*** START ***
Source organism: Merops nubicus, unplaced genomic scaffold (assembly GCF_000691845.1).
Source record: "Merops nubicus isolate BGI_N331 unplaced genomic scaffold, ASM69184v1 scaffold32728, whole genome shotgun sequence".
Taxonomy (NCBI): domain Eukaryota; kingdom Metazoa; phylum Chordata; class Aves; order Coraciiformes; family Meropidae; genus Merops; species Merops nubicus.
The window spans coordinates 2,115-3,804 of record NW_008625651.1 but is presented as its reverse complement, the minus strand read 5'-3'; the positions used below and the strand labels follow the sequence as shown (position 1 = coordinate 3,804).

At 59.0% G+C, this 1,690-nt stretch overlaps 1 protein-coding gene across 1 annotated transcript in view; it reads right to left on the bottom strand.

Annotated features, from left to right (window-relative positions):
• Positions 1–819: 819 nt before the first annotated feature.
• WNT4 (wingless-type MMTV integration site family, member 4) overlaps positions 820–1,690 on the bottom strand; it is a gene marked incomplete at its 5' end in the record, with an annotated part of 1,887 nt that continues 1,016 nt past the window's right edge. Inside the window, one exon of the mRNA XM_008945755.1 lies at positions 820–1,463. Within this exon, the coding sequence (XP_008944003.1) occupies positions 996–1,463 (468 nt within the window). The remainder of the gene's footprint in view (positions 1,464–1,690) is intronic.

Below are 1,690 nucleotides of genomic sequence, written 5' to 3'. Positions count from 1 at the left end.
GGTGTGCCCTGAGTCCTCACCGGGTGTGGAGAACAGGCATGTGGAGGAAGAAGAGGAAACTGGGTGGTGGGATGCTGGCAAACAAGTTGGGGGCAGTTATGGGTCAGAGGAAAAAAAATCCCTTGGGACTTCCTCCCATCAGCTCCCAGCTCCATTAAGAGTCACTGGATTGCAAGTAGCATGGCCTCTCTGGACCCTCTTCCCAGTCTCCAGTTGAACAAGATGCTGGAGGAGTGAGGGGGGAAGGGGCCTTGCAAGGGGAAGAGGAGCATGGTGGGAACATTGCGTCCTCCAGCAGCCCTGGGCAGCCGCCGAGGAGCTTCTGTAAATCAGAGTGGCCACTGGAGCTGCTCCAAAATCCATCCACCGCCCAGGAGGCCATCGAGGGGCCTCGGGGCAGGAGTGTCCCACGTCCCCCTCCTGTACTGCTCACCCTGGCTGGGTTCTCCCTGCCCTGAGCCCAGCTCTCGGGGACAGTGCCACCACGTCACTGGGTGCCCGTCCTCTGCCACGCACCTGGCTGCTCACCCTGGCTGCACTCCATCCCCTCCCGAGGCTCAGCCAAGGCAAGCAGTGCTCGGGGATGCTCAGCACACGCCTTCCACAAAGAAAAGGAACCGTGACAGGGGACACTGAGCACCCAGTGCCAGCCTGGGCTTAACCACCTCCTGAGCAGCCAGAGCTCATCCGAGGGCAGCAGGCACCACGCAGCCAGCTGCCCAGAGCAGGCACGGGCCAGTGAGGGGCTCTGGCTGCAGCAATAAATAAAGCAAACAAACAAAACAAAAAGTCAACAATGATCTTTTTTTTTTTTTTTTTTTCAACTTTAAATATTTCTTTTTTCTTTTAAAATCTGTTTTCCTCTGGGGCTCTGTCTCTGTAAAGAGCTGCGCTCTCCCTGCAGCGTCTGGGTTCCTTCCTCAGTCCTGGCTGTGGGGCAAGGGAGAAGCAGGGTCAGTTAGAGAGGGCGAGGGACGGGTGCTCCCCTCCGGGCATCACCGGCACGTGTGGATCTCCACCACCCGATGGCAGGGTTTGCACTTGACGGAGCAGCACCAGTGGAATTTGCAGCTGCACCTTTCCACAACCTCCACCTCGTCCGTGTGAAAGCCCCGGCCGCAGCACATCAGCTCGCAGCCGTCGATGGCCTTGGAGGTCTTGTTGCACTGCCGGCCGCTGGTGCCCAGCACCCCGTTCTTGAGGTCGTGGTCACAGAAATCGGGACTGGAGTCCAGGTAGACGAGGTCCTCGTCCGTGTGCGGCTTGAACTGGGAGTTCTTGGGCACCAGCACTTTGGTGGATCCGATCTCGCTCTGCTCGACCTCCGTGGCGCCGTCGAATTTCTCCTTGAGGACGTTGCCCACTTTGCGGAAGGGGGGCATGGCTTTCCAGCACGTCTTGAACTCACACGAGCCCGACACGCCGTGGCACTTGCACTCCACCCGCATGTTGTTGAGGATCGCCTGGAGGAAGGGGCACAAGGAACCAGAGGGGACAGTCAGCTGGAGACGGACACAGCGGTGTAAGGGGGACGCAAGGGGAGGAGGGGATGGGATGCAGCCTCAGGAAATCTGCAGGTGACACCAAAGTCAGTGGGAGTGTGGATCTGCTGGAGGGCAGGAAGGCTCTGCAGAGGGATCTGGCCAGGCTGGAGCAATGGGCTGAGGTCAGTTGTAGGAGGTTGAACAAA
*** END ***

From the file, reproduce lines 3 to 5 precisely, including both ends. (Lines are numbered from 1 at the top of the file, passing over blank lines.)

Taxonomy (NCBI): domain Eukaryota; kingdom Metazoa; phylum Chordata; class Aves; order Coraciiformes; family Meropidae; genus Merops; species Merops nubicus.
The window spans coordinates 2,115-3,804 of record NW_008625651.1 but is presented as its reverse complement, the minus strand read 5'-3'; the positions used below and the strand labels follow the sequence as shown (position 1 = coordinate 3,804).

At 59.0% G+C, this 1,690-nt stretch overlaps 1 protein-coding gene across 1 annotated transcript in view; it reads right to left on the bottom strand.